Mali Military


Mali military

1. Order of battle
2. Overview
3. Defence economics
4. State of military forces
5. Country threat report
6. External deployments

1. Order of Battle

Total force strength Army: 6 900
Naval Service: 70
Air Force: 800
Paramilitary (Gendarmerie, Republican Guard, National Police): 4 800
Militia: 3 000
Armour 12: T-55
21: T-34
18: Type-62
Reconnaissance 20: BRDM-2
APC 20: BTR-40
53: BTR-60
8: BTR-152
5: RG-31 Nyala
Towed artillery 6: M-1944 100 mm
8: D-30 122 mm
Multiple Rocket Launcher 2: BM-21 122 mm
Mortar 20: M-43 82 mm
30: M-43 120 mm
Anti-armour AT-3 Sagger
Recoilless rifle 6: D-44 85 mm
Rocket launcher RPG-7 Knout 73 mm
Air defence gun 6: M-1939 37 mm
6: S-60 57 mm
Air defence missile 12: SA-3 Goa (Obsolete)
SA-7 Strela
Structure 2 armoured battalions
4 infantry battalions
1 paratroop/special forces battalion
2 artillery battalions
1 engineer battalion
2 commando companies
2 anti-aircraft artillery companies
1 SAM battery
Naval Service
Patrol  2: small river patrol craft
Air Force
Combat aircraft 14: MiG-21 Fishbed (majority unserviceable)
Trainer aircraft 6: L-29
2: Yak-18
Transport aircraft 1: An-26 Curl
2: An-24 Coke
2: An-2 Colt
2: Turbo 67
Combat helicopter 6: Mi-24 Hind
Transport helicopter 2: Z-9
1: Mi-8 Hip
1: AS 350 Ecureuil

2. Overview
 President: Ibrahim Buabacar Keita

Defence Minister: Ba N’Dao
Member of: UN, AU (suspended), IAEA, ICAO, AfDB
3. Defence economics
Defence budget percentage per GDP (2000-2010)

Defence budget per US$ Mil (2000-2011)

Defence budget percentage growth (2000-2011)

4. State of military forces

Before the Tuareg rebellion and overthrow of President Amadou Toumani Toure on March 22, 2012, Mali’s military was poorly equipped, underpaid and disorganized. The country attempted to modernize its forces with Mi-24 attack helicopters, BTR-60 armoured vehicles, MiG-21 fighters and RG-31 armoured vehicles over the last decade but this was not enough to combat the Tuareg insurgency in the north and the military quickly collapsed in the face of Tuareg separatists and Islamic rebels in early 2012. Hundreds of government soldiers were killed in the fighting and vast amounts of equipment was lost when militants seized some 60% of the country.

After the French-led intervention in January 2013 that retook the country from Islamist militants, foreign forces began looking at revitalizing Mali’s military. In February 2013 the European Union Training Mission to Mali (EUTM) was launched with the aim of training and re-equipping the disorganized Malian army. Four battalions of 700 soldiers each are being trained, using enlisted men and new recruits, with the training mission to wrap up in May 2014. The training includes human rights awareness, as Malian security forces have been accused of violating human rights.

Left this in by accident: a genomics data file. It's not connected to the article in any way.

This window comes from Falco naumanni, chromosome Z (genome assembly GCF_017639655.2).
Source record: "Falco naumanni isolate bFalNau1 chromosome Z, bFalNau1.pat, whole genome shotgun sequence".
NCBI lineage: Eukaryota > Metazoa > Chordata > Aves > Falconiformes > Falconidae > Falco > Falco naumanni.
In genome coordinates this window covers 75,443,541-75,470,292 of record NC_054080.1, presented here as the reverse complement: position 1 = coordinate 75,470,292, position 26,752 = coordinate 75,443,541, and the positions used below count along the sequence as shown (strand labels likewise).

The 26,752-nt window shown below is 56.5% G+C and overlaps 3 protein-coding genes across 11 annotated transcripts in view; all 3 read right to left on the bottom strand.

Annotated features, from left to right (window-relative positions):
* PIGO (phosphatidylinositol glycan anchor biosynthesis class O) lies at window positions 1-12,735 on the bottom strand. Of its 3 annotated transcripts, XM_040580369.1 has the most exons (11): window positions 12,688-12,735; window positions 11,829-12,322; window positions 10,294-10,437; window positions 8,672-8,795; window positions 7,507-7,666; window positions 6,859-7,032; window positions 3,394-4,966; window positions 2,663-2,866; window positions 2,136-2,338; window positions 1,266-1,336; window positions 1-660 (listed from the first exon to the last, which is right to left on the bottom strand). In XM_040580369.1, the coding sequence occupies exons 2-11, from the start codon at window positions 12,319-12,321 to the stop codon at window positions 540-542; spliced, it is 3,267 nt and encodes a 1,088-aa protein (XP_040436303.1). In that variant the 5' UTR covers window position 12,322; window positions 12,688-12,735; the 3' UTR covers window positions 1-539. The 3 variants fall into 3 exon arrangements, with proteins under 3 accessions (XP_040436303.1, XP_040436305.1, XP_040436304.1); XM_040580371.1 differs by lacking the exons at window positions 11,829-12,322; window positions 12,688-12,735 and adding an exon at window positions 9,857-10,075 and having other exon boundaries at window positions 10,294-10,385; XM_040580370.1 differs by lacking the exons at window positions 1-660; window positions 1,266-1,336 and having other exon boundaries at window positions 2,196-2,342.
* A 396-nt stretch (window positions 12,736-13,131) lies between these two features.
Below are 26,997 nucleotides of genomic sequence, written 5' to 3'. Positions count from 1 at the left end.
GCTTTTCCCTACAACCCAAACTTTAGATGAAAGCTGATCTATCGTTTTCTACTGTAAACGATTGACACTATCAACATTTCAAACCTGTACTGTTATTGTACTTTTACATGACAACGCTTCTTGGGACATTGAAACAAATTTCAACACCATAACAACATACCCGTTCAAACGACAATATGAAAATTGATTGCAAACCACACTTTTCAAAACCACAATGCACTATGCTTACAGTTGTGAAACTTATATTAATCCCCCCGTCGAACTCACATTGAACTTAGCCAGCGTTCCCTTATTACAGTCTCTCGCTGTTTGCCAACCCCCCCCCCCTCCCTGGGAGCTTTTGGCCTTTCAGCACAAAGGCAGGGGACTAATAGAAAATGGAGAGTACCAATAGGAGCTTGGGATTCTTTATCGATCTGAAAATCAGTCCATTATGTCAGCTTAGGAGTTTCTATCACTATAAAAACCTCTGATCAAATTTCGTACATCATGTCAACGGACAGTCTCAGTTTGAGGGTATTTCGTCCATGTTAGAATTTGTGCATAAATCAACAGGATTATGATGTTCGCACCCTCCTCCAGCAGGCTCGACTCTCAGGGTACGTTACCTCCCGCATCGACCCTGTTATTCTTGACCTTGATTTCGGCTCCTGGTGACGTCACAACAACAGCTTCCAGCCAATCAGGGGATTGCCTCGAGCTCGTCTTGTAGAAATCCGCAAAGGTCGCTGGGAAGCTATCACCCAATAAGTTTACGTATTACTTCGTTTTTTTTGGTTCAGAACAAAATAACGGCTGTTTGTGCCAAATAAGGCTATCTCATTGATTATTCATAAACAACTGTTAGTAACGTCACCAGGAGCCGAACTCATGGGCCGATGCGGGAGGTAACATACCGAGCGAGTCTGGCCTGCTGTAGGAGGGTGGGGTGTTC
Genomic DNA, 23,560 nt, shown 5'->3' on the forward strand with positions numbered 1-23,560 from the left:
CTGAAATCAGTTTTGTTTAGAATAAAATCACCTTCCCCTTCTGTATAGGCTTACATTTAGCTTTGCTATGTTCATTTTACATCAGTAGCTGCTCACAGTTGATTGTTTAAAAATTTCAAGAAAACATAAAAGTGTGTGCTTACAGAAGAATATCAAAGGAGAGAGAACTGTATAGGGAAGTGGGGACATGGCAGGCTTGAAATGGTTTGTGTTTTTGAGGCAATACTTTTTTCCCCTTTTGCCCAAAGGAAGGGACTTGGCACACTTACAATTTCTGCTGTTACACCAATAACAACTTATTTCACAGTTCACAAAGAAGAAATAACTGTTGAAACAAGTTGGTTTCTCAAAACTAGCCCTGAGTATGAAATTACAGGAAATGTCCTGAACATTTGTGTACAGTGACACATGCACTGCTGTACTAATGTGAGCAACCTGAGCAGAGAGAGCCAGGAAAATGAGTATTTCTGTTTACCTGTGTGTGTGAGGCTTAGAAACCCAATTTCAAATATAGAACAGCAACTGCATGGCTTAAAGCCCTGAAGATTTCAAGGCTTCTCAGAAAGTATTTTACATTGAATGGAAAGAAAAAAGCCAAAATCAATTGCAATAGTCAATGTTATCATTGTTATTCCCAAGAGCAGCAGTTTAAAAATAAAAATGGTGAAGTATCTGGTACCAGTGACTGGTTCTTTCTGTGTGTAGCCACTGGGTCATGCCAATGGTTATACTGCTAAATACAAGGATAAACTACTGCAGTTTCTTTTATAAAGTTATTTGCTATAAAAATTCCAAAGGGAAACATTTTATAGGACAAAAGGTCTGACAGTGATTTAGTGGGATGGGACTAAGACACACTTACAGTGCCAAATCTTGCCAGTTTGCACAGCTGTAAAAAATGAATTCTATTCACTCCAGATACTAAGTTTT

France has the largest training contingent, followed by Germany and Spain, who have also contributed equipment in their effort to make Mali’s army strong enough to resist Islamist attacks and prevent smuggling and trafficking.

A United Nations-backed peacekeeping force (MINUSMA) started operations in Mali on July 1 and will take over security operations from French troops, which took back control of the country from Islamist militants following a January 2013 intervention. MINUSMA has a mandated military strength of 11 200, most of which will be drawn from 6 000 African Union troops previously deployed to Mali.
5. Country threat report

Threat type Overview
External • Mali is currently facing no external military threat.
Internal • Insecurity continues to exits in Mali after the French-led military forces recaptured terrorist-held towns in northern Mali in January 2013. Al Qaeda affiliated groups such as AQIM and MUJAO are continuing a low-scale insurgency against the Malian government.
Regional • Insecurity continues in the region as the Maghreb region continues to experience the political and military fallout from the Libyan conflict in 2011. Smuggling of drugs and weapons and trafficking of illegal immigrants remains a problem, with porous borders posing a challenge to security.
Political • Political insecurity continues in the country following a military coup in early 2012 but the country is currently going through a process of democratization culminating in elections in July 2013, with a runoff vote to be held in August.
Economic • Mali’s economy is largely based on agriculture and the country is a large recipient of foreign financial and military aid.

Peacekeeping deployments

Operation Country Personnel/assets
MINUSTAH Haiti 34 police
MONUSCO DRC 22 police, 16 experts on mission
UNAMID Darfur 7 experts on mission, 1 troop
UNMISS South Sudan 1 expert on mission


Ministry of Defence

PO Box 215



Tel ++223 222617

Armed Forces Headquarters

PO Box 10



Tel +223222658